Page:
Alpha particles travel at speeds in excess of 5% of the speed of light, but they interact with matter very heavily, and thus at their usual velocities only penetrate a few centimeters of air, or a few millimeters of low density material (such as the thin mica material which is specially placed in some Geiger counter tubes to allow alpha particles in). This means that alpha particles from ordinary alpha decay do not penetrate skin and cause no damage to tissues below. Some very high energy alpha particles compose about 10% of cosmic rays, and these are capable of penetrating the body and even thin metal plates. However, they are of danger only to astronauts, since they are deflected by the Earth's magnetic field and then stopped by its atmosphere.
 
Alpha radiation is dangerous when alpha-emitting radioisotopes are ingested (breathed or swallowed). This brings the radioisotope close enough to tissue for the alpha radiation to damage cells. Per unit of energy, alpha particles are at least 20 times more effective at cell-damage as gamma rays and X-rays. See relative biological effectiveness for a discussion of this. Examples of highly poisonous alpha-emitters are radium, radon, and polonium.
 
Beta
 
Beta-minus (β−) radiation consists of an energetic electron. It is more ionizing than alpha radiation, but less than gamma. Beta radiation from radioactive decay can be stopped with a few centimeters of plastic or a few millimeters of metal. It occurs when a neutron decays into a proton in a nucleus, releasing the beta particle and an antineutrino. Beta radiation from linac accelerators is far more energetic and penetrating than natural beta radiation. It is sometimes used therapeutically in radiotherapy to treat superficial tumors.
 
Beta-plus (β+) radiation is the emission of positrons. Because these are antimatter particles, they annihilate any matter nearby, releasing gamma photons.
 
Neutron
 
Neutrons are categorized according to their speed. Neutron radiation consists of free neutrons. These neutrons may be emitted during either spontaneous or induced nuclear fission, nuclear fusion processes, or from any other nuclear reactions.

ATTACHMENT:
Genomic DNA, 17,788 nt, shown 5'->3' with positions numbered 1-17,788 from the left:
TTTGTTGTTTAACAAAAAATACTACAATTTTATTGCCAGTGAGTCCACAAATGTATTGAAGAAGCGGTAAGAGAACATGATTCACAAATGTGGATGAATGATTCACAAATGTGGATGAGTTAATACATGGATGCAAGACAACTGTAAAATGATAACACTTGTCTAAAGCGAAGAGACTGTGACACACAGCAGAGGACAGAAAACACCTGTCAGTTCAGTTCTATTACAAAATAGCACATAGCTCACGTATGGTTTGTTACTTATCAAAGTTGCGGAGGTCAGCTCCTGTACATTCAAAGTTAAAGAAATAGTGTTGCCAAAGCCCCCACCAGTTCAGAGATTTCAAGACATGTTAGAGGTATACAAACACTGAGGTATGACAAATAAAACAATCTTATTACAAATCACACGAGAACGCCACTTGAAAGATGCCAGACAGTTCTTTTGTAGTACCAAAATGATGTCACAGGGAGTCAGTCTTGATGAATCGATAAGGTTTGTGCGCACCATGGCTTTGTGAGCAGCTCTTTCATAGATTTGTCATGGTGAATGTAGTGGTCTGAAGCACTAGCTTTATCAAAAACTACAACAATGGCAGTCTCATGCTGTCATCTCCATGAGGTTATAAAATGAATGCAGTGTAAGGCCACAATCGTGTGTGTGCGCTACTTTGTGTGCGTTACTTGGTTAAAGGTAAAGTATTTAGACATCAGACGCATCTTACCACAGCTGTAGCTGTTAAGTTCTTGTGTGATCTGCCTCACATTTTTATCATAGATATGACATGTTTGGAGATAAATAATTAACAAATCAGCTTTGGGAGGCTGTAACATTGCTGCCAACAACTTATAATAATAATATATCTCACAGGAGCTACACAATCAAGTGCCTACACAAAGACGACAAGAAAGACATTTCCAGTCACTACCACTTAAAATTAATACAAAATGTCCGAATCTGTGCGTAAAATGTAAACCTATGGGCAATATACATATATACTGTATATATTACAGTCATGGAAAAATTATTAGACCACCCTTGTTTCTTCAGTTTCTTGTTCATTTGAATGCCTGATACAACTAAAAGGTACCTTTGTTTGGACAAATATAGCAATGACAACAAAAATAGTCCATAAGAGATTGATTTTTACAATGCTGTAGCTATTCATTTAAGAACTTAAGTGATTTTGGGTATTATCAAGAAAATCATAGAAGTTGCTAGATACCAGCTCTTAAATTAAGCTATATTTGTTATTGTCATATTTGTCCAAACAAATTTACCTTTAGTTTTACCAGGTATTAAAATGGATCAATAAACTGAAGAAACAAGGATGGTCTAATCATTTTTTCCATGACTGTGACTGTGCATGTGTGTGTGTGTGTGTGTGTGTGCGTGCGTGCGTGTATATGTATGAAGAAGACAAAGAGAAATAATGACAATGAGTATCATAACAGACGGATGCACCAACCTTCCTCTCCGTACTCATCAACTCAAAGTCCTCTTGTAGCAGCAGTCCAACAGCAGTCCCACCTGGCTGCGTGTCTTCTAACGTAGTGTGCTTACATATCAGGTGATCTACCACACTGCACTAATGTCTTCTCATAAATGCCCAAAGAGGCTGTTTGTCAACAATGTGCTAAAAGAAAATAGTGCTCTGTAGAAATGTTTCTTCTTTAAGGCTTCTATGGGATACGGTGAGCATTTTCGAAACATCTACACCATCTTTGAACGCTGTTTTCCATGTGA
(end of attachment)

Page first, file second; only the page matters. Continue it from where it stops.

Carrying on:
Neutrons are the only type of ionizing radiation that can make other objects, or material, radioactive. This process, called neutron activation, is the primary method used to produce radioactive sources for use in medical, academic, and industrial applications. Even comparatively low speed thermal neutrons, which do not carry enough kinetic energy individually to be ionizing, will cause neutron activation (in fact, they cause it more efficiently). Such neutrons are "indirectly ionizing."
 
Neutrons do not ionize atoms in the same way that charged particles such as protons and electrons do (exciting an electron), because neutrons have no charge. However, both slow and fast neutrons react with the atomic nuclei of many elements upon collision with nuclei, creating unstable isotopes and therefore inducing radioactivity in a previously non-radioactive material. This is neutron activation.
 
In addition, high-energy (high-speed) neutrons have the ability to directly ionize atoms. One mechanism by which high energy neutrons ionize atoms is to strike the nucleus of an atom and knock the atom out of a molecule, leaving one or more electrons behind as the chemical bond is broken. This leads to production of chemical free radicals. In addition, very high energy neutrons can cause ionizing radiation by "neutron spallation" or knockout, wherein neutrons cause emission of high-energy protons from atomic nuclei (especially hydrogen nuclei) on impact. The last process imparts most of the neutron's energy to the proton, much like one billiard ball striking another. The charged protons, and other products from such reactions are directly ionizing.
 
High-energy neutrons are very penetrating and can travel great distances in air (hundreds or even thousands of meters) and moderate distances (several meters) in common solids. They typically require hydrogen rich shielding, such as concrete or water, to block them within distances of less than a meter. A common source of neutron radiation occurs inside a nuclear reactor, where meters-thick water layer is used as effective shielding.
 
X-ray